Growing up, one of my favorite treats at Christmastime was Chinese Noodle Candy.
My mom would make the crunchy, chocolatey treats each year. When she wasn't looking, we'd sneak into the kitchen to steal a couple from the fridge. Yum!
All this time, I've been thinking that Chinese Noodle Candy was some secret family recipe, passed down from my late grandmother. I mean, people would specifically request that I bring them to our office holiday parties at the previous company I worked for. I really thought the Chinese Noodle Candies were something special and unique.
And then a couple of weeks ago, while working on a story about the "A Library of Recipes" cookbook put together by the Cook Memorial Public Library District, I learned that (GASP!) other people have not only heard of these yummy confections but that they also MAKE them! I was crushed!
There are variations on the recipe. Some people add in peanut butter. There are even variations on the name. I call them Chinese Noodle Candies because that's what grandma called them, and that's what mom calls them. The "Chinese Noodle" part refers to the crunchy chow mein noodles in the recipe, therefore some people call it "Chow Mein Noodle Candy." I will just keep with my family tradition.
So, OK, they're not unique. But to me, since my late Grandma Coleman passed down the recipe, they're still special. And I'm sharing the recipe you.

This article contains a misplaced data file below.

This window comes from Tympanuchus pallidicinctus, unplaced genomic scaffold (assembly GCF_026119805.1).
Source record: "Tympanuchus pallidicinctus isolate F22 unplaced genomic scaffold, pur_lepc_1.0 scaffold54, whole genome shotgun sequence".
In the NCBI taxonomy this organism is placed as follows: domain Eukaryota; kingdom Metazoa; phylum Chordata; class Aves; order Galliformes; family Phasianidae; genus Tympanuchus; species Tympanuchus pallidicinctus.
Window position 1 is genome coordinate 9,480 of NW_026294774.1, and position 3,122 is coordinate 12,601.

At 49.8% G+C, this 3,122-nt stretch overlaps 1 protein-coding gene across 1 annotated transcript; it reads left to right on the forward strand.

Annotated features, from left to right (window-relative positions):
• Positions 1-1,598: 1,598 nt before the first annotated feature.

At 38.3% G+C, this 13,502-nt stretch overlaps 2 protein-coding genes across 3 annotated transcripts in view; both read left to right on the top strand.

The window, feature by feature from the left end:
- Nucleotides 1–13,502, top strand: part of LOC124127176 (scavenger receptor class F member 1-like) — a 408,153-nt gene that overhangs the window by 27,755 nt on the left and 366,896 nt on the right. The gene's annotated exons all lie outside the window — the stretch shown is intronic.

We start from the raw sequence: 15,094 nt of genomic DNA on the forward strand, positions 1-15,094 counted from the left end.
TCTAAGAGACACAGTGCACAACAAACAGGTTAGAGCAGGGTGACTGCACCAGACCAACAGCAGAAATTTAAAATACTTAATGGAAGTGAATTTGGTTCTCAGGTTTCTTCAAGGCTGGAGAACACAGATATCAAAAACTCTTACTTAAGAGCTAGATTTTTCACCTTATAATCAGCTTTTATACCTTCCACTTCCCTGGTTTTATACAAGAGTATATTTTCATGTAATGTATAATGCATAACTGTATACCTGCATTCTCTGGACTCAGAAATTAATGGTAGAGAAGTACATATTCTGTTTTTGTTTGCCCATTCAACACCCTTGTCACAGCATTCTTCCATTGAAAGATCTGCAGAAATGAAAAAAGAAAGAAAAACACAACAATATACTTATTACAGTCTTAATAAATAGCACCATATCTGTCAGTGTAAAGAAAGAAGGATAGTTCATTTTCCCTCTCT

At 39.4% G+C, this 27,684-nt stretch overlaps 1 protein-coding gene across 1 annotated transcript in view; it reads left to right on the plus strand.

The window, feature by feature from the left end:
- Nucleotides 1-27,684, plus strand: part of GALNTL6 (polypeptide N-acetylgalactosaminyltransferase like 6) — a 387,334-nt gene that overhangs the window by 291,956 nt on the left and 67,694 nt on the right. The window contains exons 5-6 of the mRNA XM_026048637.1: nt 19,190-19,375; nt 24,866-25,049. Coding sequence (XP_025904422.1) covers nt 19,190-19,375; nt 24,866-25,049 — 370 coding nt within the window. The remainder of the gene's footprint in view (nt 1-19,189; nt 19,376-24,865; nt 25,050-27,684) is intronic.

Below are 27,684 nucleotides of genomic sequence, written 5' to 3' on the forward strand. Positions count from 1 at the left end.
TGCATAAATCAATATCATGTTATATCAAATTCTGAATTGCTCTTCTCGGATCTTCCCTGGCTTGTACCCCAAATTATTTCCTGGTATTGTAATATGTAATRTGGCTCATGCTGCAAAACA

Here's what you'll need:
- 1 bag of semi-sweet chocolate chips
- 1 bag of butterscotch chips
- 1 small container of salted peanuts
- 1 bag or can of chow mein noodles
Here's how I make them. I don't complicate matters with a double boiler, which probably doesn't make me the best person to tell you how to melt chocolate. But I simply pour the bags of butterscotch and chocolate chips into a saucepan ON LOW HEAT and slowly melt them. It's really important to keep stirring the chips so they don't stick to the pan (and I always use a nonstick pan).
When the chocolate and butterscotch chips are fully melted, immediately remove the pan from the heat. Then pour in some chow mein noodles and salted peanuts. Stir well. There's no rule here on how much of each to use. Just use enough so that the mixture is chunky yet it's all covered with chocolate.
Now here comes the fun part. Put some aluminum foil on a couple of cookie sheets (the aluminum foil makes it easy to remove the Chinese Noodle Candies from the pan). Then, use a small spoon to scoop up some of the mixture, and place dollops of the mixture on the cookie sheets. Space them about a half-inch apart. When you're done, place the cookie sheets in the fridge so the chocolate can harden.
I prefer to store these in the fridge, too, because I think the Chinese Noodle Candies taste best when they're cold.
So there you have it. My "secret" family recipe. If you have any questions, let me know. Otherwise, enjoy!
See more holiday recipes on Patch!